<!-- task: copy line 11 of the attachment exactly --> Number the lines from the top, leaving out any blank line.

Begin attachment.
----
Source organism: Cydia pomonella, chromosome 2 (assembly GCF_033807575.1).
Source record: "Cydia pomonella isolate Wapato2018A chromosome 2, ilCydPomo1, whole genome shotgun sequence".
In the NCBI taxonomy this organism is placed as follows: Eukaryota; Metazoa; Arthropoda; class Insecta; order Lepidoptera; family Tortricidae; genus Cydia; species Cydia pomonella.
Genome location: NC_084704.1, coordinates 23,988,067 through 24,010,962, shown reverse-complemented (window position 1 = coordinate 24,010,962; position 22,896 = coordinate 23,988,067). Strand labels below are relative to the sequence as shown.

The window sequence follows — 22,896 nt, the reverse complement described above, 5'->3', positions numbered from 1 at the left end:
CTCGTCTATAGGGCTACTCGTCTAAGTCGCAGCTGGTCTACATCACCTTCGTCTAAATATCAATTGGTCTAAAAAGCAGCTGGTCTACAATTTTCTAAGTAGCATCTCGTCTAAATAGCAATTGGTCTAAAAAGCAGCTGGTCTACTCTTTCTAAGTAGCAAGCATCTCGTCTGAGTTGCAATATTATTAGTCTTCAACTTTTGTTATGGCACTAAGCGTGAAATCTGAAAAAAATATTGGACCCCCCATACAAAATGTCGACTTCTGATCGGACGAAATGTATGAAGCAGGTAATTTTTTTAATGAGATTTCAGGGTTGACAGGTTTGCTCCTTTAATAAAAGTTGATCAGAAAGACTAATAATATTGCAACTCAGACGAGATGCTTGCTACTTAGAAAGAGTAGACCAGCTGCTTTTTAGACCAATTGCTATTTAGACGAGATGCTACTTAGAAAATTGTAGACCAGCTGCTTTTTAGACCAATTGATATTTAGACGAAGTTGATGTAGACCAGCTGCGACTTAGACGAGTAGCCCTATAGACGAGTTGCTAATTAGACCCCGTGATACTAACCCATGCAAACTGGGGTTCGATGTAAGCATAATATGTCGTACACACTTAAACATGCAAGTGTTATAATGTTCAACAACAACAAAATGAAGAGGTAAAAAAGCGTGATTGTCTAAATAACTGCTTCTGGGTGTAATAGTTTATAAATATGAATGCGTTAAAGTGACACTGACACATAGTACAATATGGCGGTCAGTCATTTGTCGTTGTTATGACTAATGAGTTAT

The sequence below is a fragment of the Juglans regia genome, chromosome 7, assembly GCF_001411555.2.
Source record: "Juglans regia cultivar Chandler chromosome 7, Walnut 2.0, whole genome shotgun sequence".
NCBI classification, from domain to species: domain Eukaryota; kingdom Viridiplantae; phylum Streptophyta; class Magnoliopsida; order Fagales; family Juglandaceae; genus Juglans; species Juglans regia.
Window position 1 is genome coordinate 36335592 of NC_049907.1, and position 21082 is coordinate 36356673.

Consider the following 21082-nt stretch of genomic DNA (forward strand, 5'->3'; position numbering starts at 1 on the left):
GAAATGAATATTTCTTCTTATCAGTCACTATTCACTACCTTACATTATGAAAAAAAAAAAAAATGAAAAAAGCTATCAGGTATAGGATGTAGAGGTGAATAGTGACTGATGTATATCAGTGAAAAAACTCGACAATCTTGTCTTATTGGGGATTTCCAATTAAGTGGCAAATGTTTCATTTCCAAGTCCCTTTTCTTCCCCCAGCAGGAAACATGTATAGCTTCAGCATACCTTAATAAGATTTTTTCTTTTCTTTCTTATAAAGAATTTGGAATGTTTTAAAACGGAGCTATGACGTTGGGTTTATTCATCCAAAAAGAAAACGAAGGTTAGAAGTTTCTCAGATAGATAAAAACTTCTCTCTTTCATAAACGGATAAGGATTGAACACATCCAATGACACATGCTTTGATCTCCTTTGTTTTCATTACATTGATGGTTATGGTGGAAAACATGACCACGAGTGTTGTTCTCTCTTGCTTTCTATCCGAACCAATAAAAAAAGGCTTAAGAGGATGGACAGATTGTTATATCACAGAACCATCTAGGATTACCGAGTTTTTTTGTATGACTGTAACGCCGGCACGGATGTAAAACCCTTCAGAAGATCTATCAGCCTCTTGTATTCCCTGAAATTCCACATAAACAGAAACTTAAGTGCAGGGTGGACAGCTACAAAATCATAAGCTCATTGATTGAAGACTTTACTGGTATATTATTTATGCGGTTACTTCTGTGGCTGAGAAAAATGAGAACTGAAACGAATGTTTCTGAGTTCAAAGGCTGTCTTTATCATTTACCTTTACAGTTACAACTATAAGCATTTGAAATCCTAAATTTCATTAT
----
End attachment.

Consider the following 21082-nt stretch of genomic DNA (forward strand, 5'->3'; position numbering starts at 1 on the left):